Suggested reading:

Pro Net Neutrality bias:

https://www.nytimes.com/2017/11/21/technology/fcc-net-neutrality.html

https://www.savetheinternet.com/net-neutrality-what-you-need-know-now

Anti-Net Neutrality bias

https://www.theobjectivestandard.com/issues/2008-winter/net-neutrality/

Taking a Knee (to the Face)

By Mike Cronin

After several highly-publicized shootings of young black men by white police officers in 2015 and 2016, San Francisco ‘49ers quarterback Colin Kaepernick refused to stand for the national anthem at the beginning of football games. In one post-game interview, Kaepernick explained: “I am not going to stand up to show pride in a flag for a country that oppresses black people and people of color.”

Since then, Mr. Kaepernick has lost his job, but several players, and in some cases entire teams, have begun emulating his actions. Many fans have been outraged, including President Trump. Both attendance at stadiums and ratings for televised games are way down. This story is vitiating the country.  So, what gives? Let’s unpack it a bit.

First and foremost is whether the protests are having, or can have, the desired effect: eliminating racism, especially alleged police brutality driven by alleged white racism against blacks. That will be hard to measure, since each and every case of alleged racially-driven brutality must be judged against the context of the situation and the facts of the incident that precipitated it. We cannot rationally, automatically infer that just because a young black man is shot and killed by a white cop that there was any racial bias (or injustice of any kind) involved; that has to be proven.  In some cases it is, in many more, the opposite conclusion is reached.

Second is the issue of context and message delivery. While Mr. Kaepernick told the press his actions were taken in protest to police brutality, in his statement above he conflates police brutality with the entire country being oppressive against blacks and other minorities: “I am not going to…show pride in a flag for a country that oppresses black people…” This is perhaps the most contentious aspect of the entire affair. Mr. Kaepernick may have been the subject of racism and police brutality himself at some point (I have no idea), but as someone who made more money in a single game than most NFL fans will make in several years, he is at best an unlikely spokesperson against oppression. He brought further ambiguity to his alleged anti-oppression message by wearing socks depicting a pig in a police hat during training camp:

And by attending as press conference wearing a pro Fidel Castro T-shirt:

That tone-deafness has now been amplified by entire teams of seven- and eight-digit salary earners “taking a knee” for the anthem (in stadiums often built with the aid of tax subsidies) to protest the “oppression” of the nation that gave them the opportunity to become one-percenters, while the people that defend that opportunity in some cases don’t even make enough to buy groceries without resorting to food stamps.

Maybe Mr. Kaepernick really is just trying to turn the national conversation towards the elimination of police brutality and racism. Or, perhaps Mr. Kaepernick hates cops and hates America. Or both, or neither. The trouble is: his message is mixed, and those who are emulating him are diluting it further. Are we to accept that our entire country is racist and oppressive? Racism and oppression have certainly existed and will continue to exist, in this country and elsewhere, as long as humans refuse to treat others as individuals, instead of as units. Even so, I don’t think we have to accept the premise that the entire country is that way now. After all, every racial barrier to high office or position has been broken: President of the United States. Senator. Chairman of the Joint Chiefs of Staff. Secretary of State. Ambassador. CEO. Doctor. Lawyer. Astronaut. General. Police Officer. Professor. Sports Star.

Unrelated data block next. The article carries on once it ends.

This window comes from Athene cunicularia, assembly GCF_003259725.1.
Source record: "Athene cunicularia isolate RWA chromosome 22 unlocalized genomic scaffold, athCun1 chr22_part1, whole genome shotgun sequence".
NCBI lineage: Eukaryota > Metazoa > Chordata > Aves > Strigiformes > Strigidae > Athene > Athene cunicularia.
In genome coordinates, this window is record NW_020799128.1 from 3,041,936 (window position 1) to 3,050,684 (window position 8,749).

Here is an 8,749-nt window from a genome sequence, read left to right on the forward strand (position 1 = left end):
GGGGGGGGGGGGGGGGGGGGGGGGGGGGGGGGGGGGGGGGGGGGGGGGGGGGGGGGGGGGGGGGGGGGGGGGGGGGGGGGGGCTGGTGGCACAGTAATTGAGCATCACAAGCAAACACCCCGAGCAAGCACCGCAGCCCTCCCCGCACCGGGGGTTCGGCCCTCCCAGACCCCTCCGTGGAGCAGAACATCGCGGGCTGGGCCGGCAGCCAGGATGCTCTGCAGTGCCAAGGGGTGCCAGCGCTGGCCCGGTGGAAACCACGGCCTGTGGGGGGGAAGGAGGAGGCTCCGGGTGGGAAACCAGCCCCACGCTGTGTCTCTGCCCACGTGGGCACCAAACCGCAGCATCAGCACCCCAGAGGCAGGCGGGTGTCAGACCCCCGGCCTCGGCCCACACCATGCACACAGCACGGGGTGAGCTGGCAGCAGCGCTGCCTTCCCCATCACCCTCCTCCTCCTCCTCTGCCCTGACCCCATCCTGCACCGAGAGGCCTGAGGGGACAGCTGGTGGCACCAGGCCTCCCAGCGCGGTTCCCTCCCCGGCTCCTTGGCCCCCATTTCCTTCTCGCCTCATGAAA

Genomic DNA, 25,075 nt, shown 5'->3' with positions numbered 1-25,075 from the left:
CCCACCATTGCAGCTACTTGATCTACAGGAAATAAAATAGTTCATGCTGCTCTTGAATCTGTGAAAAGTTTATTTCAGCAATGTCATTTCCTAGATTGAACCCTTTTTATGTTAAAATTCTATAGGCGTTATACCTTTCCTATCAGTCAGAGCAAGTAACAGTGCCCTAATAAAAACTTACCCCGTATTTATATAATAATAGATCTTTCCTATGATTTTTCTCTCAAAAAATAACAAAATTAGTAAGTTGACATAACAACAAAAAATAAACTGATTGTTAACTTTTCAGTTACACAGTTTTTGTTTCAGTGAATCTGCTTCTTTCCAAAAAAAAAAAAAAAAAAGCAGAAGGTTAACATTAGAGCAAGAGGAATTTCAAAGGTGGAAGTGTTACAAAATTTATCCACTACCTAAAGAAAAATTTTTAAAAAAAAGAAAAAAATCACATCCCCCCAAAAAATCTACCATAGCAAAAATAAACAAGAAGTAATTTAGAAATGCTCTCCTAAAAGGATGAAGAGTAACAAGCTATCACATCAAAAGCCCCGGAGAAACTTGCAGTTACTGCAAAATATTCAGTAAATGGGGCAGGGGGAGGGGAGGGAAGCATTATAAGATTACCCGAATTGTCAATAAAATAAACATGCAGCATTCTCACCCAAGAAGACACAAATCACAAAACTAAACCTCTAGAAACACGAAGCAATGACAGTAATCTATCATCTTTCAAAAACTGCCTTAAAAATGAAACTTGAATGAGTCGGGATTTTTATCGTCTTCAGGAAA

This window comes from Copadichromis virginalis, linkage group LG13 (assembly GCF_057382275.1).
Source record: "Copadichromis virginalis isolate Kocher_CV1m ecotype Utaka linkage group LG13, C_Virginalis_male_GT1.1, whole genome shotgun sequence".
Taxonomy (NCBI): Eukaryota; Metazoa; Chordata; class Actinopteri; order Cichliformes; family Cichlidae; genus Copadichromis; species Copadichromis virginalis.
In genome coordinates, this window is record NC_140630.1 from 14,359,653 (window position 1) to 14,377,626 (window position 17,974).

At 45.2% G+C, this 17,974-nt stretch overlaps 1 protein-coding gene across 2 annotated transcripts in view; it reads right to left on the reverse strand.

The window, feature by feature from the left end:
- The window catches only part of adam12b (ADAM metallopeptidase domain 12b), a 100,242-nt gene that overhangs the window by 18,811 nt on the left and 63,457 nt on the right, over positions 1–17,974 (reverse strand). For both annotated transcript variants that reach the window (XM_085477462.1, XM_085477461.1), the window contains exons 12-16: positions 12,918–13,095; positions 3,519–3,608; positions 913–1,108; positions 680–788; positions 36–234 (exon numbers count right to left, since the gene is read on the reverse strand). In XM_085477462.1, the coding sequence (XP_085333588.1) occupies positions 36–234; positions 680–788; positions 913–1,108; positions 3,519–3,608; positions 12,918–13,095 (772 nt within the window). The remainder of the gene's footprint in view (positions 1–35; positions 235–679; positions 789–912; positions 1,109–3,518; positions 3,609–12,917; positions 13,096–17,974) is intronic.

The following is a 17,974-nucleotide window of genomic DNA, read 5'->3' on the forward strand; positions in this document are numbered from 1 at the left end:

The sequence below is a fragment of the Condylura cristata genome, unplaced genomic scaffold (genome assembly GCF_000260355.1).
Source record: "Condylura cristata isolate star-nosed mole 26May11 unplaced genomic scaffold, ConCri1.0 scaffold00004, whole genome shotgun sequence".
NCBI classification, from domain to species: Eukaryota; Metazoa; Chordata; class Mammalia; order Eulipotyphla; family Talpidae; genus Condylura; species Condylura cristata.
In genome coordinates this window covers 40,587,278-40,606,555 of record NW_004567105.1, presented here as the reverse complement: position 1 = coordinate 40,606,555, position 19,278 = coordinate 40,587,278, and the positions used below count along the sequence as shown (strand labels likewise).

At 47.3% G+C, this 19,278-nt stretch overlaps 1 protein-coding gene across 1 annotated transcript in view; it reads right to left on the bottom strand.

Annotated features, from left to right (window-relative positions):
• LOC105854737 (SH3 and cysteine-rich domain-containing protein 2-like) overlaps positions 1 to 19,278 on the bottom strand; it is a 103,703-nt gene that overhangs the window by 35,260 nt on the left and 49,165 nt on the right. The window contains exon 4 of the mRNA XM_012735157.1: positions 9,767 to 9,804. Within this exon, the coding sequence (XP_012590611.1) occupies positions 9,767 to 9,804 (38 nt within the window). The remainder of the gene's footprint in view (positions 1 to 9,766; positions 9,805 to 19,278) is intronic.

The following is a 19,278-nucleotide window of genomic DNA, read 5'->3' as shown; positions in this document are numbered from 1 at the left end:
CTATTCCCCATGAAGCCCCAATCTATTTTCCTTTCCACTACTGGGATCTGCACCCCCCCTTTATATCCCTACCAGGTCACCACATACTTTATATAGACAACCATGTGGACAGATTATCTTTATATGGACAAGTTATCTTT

That leaves police brutality. Are we instead to infer that all police are brutal, racist thugs? That’s a ludicrous proposition that I won’t even dignify with a rebuttal.

Third: Rights. The players protesting the anthem absolutely have the right to do so, but they do not have the right to usurp someone else’s platform to spread their message, nor can they reasonably expect that they can piss off their employers’ customers and keep their jobs.

Lastly: Importance. In the grand scheme of things, the NFL, its games, its ratings, and its stadium attendance are irrelevancies, but the issues of racism, police brutality, and patriotism are not. I don’t know, or care, what Mr. Kaepernick really believes or what message he thinks he was really trying to get across, but he certainly started a national conversation about…something. To borrow from Lt. Gen. Jay Silveria, Superintendent of the US Air Force Academy:

If you cannot treat your fellow Americans with dignity and respect, then get out.

No Fun on the Day of the Sun

By Mike Cronin

Disclaimer: I currently work for the US Air Force. The opinions expressed below are mine alone.

What’s all the fuss about with North Korea? They are always making threats.  Why do things seem more dangerous this time around?

Every year on this date (April 15th) while Americans are contending with getting their tax returns postmarked on time, North Korea celebrates “Day of the Sun,” in commemoration of the late Kim Il-sung’s birthday. Kim Il-sung was the founder of North Korea, and is still the Head of State and officially revered as the “Dear Leader,” a god in all but name.  The birthday celebration is the biggest “holiday” in North Korea, and is celebrated with military parades and usually some form of demonstration of military might, such as missile test-launches.